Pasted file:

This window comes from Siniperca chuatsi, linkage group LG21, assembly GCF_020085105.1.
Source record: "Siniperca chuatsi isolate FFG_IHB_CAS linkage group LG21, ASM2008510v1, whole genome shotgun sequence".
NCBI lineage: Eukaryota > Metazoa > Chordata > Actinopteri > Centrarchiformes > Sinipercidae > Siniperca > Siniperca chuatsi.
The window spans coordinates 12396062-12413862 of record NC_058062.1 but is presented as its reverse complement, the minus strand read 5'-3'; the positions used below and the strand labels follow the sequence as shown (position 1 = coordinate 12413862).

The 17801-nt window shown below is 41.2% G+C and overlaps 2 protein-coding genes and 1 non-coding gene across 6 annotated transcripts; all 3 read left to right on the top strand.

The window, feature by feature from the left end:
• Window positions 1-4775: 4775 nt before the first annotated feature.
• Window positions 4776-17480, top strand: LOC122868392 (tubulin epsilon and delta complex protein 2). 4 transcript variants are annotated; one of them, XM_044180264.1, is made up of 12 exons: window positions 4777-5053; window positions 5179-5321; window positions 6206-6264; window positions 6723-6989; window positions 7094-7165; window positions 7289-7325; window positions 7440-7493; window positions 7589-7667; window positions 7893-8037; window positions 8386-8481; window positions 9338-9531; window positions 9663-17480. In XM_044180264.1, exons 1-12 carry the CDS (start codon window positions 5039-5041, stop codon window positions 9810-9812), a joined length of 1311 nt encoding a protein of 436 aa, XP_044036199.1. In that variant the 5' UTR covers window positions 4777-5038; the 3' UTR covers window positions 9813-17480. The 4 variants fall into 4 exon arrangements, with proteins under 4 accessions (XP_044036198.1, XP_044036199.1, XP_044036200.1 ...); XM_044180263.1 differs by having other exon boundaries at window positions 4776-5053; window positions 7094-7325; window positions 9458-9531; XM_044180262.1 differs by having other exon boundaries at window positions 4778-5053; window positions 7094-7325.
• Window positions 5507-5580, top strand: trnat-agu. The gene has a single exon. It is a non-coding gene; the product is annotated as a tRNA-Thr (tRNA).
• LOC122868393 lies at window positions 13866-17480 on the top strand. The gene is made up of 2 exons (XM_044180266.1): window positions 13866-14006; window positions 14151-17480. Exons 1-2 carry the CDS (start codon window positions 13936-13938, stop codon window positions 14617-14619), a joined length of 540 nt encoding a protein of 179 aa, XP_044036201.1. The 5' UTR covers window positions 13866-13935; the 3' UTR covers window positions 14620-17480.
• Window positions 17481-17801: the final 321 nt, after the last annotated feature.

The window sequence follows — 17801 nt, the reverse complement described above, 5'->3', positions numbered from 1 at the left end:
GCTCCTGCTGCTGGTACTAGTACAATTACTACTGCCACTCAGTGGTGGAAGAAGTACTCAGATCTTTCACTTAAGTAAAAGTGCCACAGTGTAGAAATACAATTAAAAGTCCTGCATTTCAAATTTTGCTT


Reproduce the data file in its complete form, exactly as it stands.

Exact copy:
This window comes from Siniperca chuatsi, linkage group LG21, assembly GCF_020085105.1.
Source record: "Siniperca chuatsi isolate FFG_IHB_CAS linkage group LG21, ASM2008510v1, whole genome shotgun sequence".
NCBI lineage: Eukaryota > Metazoa > Chordata > Actinopteri > Centrarchiformes > Sinipercidae > Siniperca > Siniperca chuatsi.
The window spans coordinates 12396062-12413862 of record NC_058062.1 but is presented as its reverse complement, the minus strand read 5'-3'; the positions used below and the strand labels follow the sequence as shown (position 1 = coordinate 12413862).

The 17801-nt window shown below is 41.2% G+C and overlaps 2 protein-coding genes and 1 non-coding gene across 6 annotated transcripts; all 3 read left to right on the top strand.

The window, feature by feature from the left end:
• Window positions 1-4775: 4775 nt before the first annotated feature.
• Window positions 4776-17480, top strand: LOC122868392 (tubulin epsilon and delta complex protein 2). 4 transcript variants are annotated; one of them, XM_044180264.1, is made up of 12 exons: window positions 4777-5053; window positions 5179-5321; window positions 6206-6264; window positions 6723-6989; window positions 7094-7165; window positions 7289-7325; window positions 7440-7493; window positions 7589-7667; window positions 7893-8037; window positions 8386-8481; window positions 9338-9531; window positions 9663-17480. In XM_044180264.1, exons 1-12 carry the CDS (start codon window positions 5039-5041, stop codon window positions 9810-9812), a joined length of 1311 nt encoding a protein of 436 aa, XP_044036199.1. In that variant the 5' UTR covers window positions 4777-5038; the 3' UTR covers window positions 9813-17480. The 4 variants fall into 4 exon arrangements, with proteins under 4 accessions (XP_044036198.1, XP_044036199.1, XP_044036200.1 ...); XM_044180263.1 differs by having other exon boundaries at window positions 4776-5053; window positions 7094-7325; window positions 9458-9531; XM_044180262.1 differs by having other exon boundaries at window positions 4778-5053; window positions 7094-7325.
• Window positions 5507-5580, top strand: trnat-agu. The gene has a single exon. It is a non-coding gene; the product is annotated as a tRNA-Thr (tRNA).
• LOC122868393 lies at window positions 13866-17480 on the top strand. The gene is made up of 2 exons (XM_044180266.1): window positions 13866-14006; window positions 14151-17480. Exons 1-2 carry the CDS (start codon window positions 13936-13938, stop codon window positions 14617-14619), a joined length of 540 nt encoding a protein of 179 aa, XP_044036201.1. The 5' UTR covers window positions 13866-13935; the 3' UTR covers window positions 14620-17480.
• Window positions 17481-17801: the final 321 nt, after the last annotated feature.

The window sequence follows — 17801 nt, the reverse complement described above, 5'->3', positions numbered from 1 at the left end:
GCTCCTGCTGCTGGTACTAGTACAATTACTACTGCCACTCAGTGGTGGAAGAAGTACTCAGATCTTTCACTTAAGTAAAAGTGCCACAGTGTAGAAATACAATTAAAAGTCCTGCATTTCAAATTTTGCTT